SOUTH Africa is rapidly coming in from the cold. Ever since white voters in March overwhelmingly backed continued negotiations with the African National Congress (ANC), a once-hostile world has been falling all over itself to ease South Africa's outcast status.
Among the most symbolic of recent recognitions was the welcome of South African President Frederik de Klerk to Abuja, Nigeria's new capital. Maj. Gen. Ibrahim Babangida, president of Nigeria, is also the current chairman of the Organization of African Unity (OAU).
When President Babangida last month rolled out the red carpet for President De Klerk, he conveyed the approval not only of Africa's most populous nation, but, informally, also of the rest of Africa. South Africa intends to apply for membership in the OAU later this year.
Remarkably, Nigeria's invitation to De Klerk was decided in Nigeria without the consultation or concurrence of the ANC. Nelson Mandela, president of the ANC, protested strongly, but Nigerian Foreign Minister Ike Nwachukwu replied that Nigeria's policies would be decided upon only by the interests of Nigeria. As far as Nigeria was concerned, the process of change in South Africa was "irreversible."
Elsewhere in Africa, long hostile nations are seeking South Africa's favor. Tanzania, for decades the home of exiled ANC guerrillas in training, has given South Africa rights to fly over its air space.
Tanzanian businessmen have also persuaded their government to request South African Airways (SAA) to fly to and from Johannesburg and Dar es Salaam. SAA already flies to and from Kenya and the Ivory Coast, as well as to neighboring countries like Zambia and Botswana. Last month, for the first time in 20 years, SAA also resumed flying to Luanda, the capital of Angola.
Diplomatic relations, including the exchange of ambassadors, are about to be resumed with the Ivory Coast and Zambia. (For decades, South Africa's only ambassador in black Africa was based in authoritarian Malawi.)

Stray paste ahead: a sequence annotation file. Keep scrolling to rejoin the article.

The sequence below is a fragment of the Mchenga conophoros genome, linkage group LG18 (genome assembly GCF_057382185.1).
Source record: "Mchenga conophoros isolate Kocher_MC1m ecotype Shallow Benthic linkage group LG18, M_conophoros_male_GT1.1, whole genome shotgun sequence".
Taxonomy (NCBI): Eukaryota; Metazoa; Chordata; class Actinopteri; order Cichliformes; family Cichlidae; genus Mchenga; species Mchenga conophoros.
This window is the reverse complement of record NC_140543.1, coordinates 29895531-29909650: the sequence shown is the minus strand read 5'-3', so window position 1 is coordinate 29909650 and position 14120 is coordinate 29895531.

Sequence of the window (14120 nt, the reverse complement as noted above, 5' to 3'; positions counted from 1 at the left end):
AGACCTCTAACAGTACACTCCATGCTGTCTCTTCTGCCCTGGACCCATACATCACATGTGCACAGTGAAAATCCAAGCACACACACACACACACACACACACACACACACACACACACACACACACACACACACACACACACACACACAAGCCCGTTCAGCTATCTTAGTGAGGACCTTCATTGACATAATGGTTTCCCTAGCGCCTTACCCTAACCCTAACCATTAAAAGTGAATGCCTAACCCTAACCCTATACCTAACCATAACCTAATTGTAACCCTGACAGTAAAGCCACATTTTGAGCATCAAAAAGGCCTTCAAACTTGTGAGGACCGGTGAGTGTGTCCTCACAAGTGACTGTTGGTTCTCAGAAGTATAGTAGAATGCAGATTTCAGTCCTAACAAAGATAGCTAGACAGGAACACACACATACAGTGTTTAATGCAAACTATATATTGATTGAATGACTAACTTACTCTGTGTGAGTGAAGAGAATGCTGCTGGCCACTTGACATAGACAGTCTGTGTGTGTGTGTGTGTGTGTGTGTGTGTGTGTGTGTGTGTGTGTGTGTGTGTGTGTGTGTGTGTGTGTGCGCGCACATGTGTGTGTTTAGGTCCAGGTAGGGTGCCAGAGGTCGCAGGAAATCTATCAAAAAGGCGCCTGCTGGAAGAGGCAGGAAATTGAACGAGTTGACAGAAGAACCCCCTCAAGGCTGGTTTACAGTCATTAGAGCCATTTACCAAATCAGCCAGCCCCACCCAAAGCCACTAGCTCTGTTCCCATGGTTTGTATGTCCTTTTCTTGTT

The Seychelles, off the east coast of Africa, says that it will soon resume diplomatic and trading ties to South Africa. Tiny Djibuti has done the same. Mauritius is upgrading its trade mission to consular status.
An oil embargo was once expected to compel the end of apartheid.
The European Community's oil ban was scrapped last month after seven mostly futile years, although bans on the sale of arms or sensitive military goods still remain. So does a prohibition against nuclear cooperation, the United Nations' and United States' three-decade old arms trade embargo, and the US ban on the transfer of nuclear secrets or materials.
The lifting of prohibitions on the sale of Europe's oil to South Africa will make little practical difference, since South Africa has managed to purchase, often at a stiff premium, almost all the petroleum it has needed.
INTERNALLY, however, the end of oil embargoes and other bans will call into question South Africa's own enormously costly drive for petroleum self-sufficiency. At the cost of more than $4 billion, South Africa has been attempting to find suitable sources of energy off its southwest shores. Untold billions of dollars have also been expended to produce oil from abundant coal. South Africa's coming multiracial government will presumably want and be able to spend such large sums on educational growth and oth er social improvements.
De Klerk's decision in early 1990 to release Mr. Mandela from prison and to begin negotiating the true end of apartheid has also reaped dividends beyond the purely economic and diplomatic realms.
South Africa, a sport-mad country, has been excited that its cricket team reached the World Cup semifinals and its runners recently competed in the West African games in Senegal. In August, New Zealand's famed rugby team will play five matches in South Africa.
Now that South Africans have been allowed back into world competition, Dutch and Canadian leaders have visited.
Despite Mandela's protest that it is premature to end sanctions or revive routine diplomatic and economic exchanges with South Africa, the world refuses to wait. The world's readiness to embrace South Africa reflects a widespread expectation that, although minority rule persists, apartheid is dead.